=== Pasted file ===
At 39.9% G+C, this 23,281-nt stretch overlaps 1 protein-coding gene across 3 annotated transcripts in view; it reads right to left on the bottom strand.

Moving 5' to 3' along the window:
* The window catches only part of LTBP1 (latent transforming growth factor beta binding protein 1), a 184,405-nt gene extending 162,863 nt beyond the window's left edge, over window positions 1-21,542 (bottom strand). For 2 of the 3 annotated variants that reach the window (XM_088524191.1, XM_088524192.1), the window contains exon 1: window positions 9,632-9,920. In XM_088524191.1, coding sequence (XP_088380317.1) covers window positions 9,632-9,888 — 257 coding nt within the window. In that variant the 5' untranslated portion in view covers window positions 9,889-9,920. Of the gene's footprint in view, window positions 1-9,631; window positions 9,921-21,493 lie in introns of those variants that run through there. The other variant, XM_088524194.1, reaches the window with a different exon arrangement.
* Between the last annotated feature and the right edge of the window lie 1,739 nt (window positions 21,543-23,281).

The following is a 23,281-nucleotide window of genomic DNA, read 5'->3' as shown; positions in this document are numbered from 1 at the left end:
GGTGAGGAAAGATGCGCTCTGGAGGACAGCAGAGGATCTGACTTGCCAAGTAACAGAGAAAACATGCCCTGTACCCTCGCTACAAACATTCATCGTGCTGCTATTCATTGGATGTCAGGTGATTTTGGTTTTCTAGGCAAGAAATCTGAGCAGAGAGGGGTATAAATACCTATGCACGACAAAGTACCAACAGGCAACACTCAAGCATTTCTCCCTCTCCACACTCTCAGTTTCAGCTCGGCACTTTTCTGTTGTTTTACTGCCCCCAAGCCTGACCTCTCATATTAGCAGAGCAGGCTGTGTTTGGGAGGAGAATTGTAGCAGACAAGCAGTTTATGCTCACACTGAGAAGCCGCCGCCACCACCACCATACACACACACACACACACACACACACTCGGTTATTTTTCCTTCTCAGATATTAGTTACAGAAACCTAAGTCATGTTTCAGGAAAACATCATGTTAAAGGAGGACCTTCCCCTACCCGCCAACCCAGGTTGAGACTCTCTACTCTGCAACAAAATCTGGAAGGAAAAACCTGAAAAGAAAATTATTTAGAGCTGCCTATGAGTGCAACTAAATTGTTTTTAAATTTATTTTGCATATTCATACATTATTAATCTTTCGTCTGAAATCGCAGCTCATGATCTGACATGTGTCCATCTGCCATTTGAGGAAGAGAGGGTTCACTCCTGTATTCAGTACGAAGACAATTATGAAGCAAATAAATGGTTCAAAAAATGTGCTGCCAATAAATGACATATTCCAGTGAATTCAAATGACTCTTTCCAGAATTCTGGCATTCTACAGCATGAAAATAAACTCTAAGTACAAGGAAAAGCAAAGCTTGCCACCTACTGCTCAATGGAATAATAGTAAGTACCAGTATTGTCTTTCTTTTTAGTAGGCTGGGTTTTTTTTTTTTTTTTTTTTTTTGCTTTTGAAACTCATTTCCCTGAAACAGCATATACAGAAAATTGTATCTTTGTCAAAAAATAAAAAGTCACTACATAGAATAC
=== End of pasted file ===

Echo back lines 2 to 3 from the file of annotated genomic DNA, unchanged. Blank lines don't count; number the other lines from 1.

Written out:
Moving 5' to 3' along the window:
* The window catches only part of LTBP1 (latent transforming growth factor beta binding protein 1), a 184,405-nt gene extending 162,863 nt beyond the window's left edge, over window positions 1-21,542 (bottom strand). For 2 of the 3 annotated variants that reach the window (XM_088524191.1, XM_088524192.1), the window contains exon 1: window positions 9,632-9,920. In XM_088524191.1, coding sequence (XP_088380317.1) covers window positions 9,632-9,888 — 257 coding nt within the window. In that variant the 5' untranslated portion in view covers window positions 9,889-9,920. Of the gene's footprint in view, window positions 1-9,631; window positions 9,921-21,493 lie in introns of those variants that run through there. The other variant, XM_088524194.1, reaches the window with a different exon arrangement.